The G20 first called for something to be done about systemically important financial institutions (‘SIFIs’), and the risk they pose by being ‘too big to fail’, at the Pittsburgh Summit in September 2009.
It was not until 20 October 2010, however, that the Financial Stability Board (‘FSB’) published‘Reducing the moral hazard posed by systemically important financial institutions’, which established the ‘SIFI Framework’ that would form the basis of subsequent policy.
The SIFI Framework defines G-SIFIs (global systemically important financial institutions) as
Institutions of such size, market importance, and global interconnectedness that their distress or failure would cause significant dislocation in the global financial system and adverse economic consequences across a range of countries.
While the G-SIFI concept was originally concerned with banks, the SIFI Framework document first proposed extending the regime to insurers and other financial institutions. This led to the category of G-SIFIs later being further broken down into global systemically important banks (‘G-SIBs’), insurers (‘G-SIIs’)1 , and non-bank, non-insurance G-SIFIs (‘NBNI’).
The SIFI Framework set out the key elements of the new regime to reduce moral hazard risk among the G-SIFIs:
G-SIFIs should have higher loss absorbency, beyond the Basel III minimum standards;
resolution of a G-SIFI should be a viable option; this will involve
effective cross-border collaboration between regulators; and
appropriate recovery and resolution planning;
national supervisors should be able to apply proportionate – i.e. stricter – supervision to (G)- SIFIs; and
the above elements should be applied consistently across different national jurisdictions.
This was followed in November 2011 by ‘Global systemically important banks: Assessment methodology and the additional loss absorbency requirement’ from the Basel Committee on Banking Supervision (‘BCBS’), setting out the methodology by which regulators might determine which firms are G-SIBs. The first G-SIBs were identified using these criteria later that same month.
1. Confusingly, some EU documents (e.g. the Capital Requirements Directive) use ‘G-SII’ to refer to ‘global systemically important institutions’.
Insurance: assessment methodology
What is a G-SII?
As noted above, in 2010 the FSB proposed to extend the (originally banking-focused) G-SIFI concept to insurance firms as well; and on 18 July 2013 the International Association of Insurance Supervisors (‘IAIS’) published ‘Global Systemically Important Insurers: Initial Assessment Methodology’.
This methodology was inspired by the earlier BCBS methodology for banks, sharing
similarities to the approach developed by the BCBS for G-SIBs. For example, there is considerable overlap in the categories of indicators. However, insurers vary widely from banks in their structures and activities and consequently in the nature and degree of risks they pose to the global financial system. Thus, the particular indicators selected for identifying G-SIIs reflect different drivers of possible negative externalities.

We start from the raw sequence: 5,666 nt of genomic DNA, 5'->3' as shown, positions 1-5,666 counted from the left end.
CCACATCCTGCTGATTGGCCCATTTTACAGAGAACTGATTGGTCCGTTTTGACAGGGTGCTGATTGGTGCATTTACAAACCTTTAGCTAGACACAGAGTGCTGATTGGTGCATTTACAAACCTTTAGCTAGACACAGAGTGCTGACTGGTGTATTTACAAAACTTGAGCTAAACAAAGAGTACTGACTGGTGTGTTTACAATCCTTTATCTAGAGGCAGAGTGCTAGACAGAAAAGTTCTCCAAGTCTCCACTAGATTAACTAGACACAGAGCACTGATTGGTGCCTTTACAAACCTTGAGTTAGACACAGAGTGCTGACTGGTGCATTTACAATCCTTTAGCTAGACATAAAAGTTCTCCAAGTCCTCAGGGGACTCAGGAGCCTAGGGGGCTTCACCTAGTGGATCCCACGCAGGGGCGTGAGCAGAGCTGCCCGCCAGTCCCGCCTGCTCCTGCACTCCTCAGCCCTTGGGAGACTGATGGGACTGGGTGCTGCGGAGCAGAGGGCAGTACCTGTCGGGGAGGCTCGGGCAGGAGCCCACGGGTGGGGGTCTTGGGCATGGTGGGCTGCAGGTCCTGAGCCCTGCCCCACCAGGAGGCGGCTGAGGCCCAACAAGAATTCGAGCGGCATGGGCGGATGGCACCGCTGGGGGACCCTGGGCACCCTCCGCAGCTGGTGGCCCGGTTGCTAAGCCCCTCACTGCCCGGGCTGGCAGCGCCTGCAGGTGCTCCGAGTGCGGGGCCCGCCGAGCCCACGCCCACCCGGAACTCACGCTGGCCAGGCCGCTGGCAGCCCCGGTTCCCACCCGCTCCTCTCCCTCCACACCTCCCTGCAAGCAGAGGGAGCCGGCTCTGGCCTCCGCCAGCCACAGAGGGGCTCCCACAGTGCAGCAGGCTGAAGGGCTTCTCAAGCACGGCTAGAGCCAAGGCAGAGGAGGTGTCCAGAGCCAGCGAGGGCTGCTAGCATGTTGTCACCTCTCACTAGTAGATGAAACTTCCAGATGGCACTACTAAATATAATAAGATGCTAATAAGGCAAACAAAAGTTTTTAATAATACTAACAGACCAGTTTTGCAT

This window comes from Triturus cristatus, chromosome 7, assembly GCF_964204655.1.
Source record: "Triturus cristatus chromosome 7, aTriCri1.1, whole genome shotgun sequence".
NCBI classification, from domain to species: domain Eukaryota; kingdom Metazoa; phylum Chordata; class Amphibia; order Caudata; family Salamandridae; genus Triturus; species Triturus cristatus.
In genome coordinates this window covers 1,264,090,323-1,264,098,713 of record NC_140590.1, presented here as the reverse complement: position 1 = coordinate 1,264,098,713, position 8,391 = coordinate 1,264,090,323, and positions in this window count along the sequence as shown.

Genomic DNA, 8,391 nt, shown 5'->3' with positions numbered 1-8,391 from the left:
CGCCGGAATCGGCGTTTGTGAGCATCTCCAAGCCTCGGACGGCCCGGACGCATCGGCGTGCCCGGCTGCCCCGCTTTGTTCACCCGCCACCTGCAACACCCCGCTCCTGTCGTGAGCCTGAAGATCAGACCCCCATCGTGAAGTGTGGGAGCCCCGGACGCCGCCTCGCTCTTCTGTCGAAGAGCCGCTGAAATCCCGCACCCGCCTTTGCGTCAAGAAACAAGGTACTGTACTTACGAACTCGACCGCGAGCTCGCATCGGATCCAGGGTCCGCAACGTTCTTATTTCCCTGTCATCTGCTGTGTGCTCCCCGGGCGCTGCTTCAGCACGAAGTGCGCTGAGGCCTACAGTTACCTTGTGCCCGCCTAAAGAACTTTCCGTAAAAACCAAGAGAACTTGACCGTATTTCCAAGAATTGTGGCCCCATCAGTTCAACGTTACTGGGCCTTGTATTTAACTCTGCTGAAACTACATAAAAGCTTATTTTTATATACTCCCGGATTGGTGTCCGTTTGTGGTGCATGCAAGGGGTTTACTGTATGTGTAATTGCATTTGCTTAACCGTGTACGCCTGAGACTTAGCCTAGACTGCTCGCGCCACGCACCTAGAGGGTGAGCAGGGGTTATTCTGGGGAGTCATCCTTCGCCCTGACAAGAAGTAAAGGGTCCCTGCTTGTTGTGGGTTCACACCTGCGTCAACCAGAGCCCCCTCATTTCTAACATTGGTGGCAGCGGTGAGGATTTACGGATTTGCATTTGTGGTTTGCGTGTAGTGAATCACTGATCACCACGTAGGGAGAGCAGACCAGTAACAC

Unlike banks, “size alone is less important for traditional insurers”, and the “activities that might make an insurer a G-SII […] are generally related to their [non-traditional, non-insurance] activities and any interconnectedness generated from those activities.”
The assessment methodology is based around 20 indicators, which are arranged into five categories3:
- Global activity
- Non-traditional and non-insurance (‘NTNI’) activities
with interconnectedness and NTNI activities given the greatest weighting.
What is a non-traditional, non-insurance (‘NTNI’) activity?
The special treatment of NTNIs is at the heart of the IAIS policy measures described below. Whereas “traditional insurance business” is based around “the concept of the insurability of risks, in particular the insured events’ accidental nature, random occurrence and the applicability of the law of large numbers”2,
involve financial features such as leverage, liquidity or maturity transformation, imperfect transfer of credit risks (i.e. ‘shadow banking’), credit guarantees or minimum financial guarantees. […] Other products of concern include those where the liabilities are significantly correlated with financial market outcomes, such as stock prices, and the economic business cycle.
Financial activities conducted outside of a licensed insurance entity are also categorised as non-insurance.
The IAIS has provided a set of principles for identifying NTNI activities2:
- products that provide credit guarantees to financial products such as securities, mortgages and other traded or non-traded instruments - whether principal or interest - can be considered NTNI;
- policies or products that expose the insurer to substantial market and liquidity risk and require a more complex risk management practice by the insurer in order to hedge those risks and may require substantial, complex, and dynamic use of derivatives, can be considered NTNI; and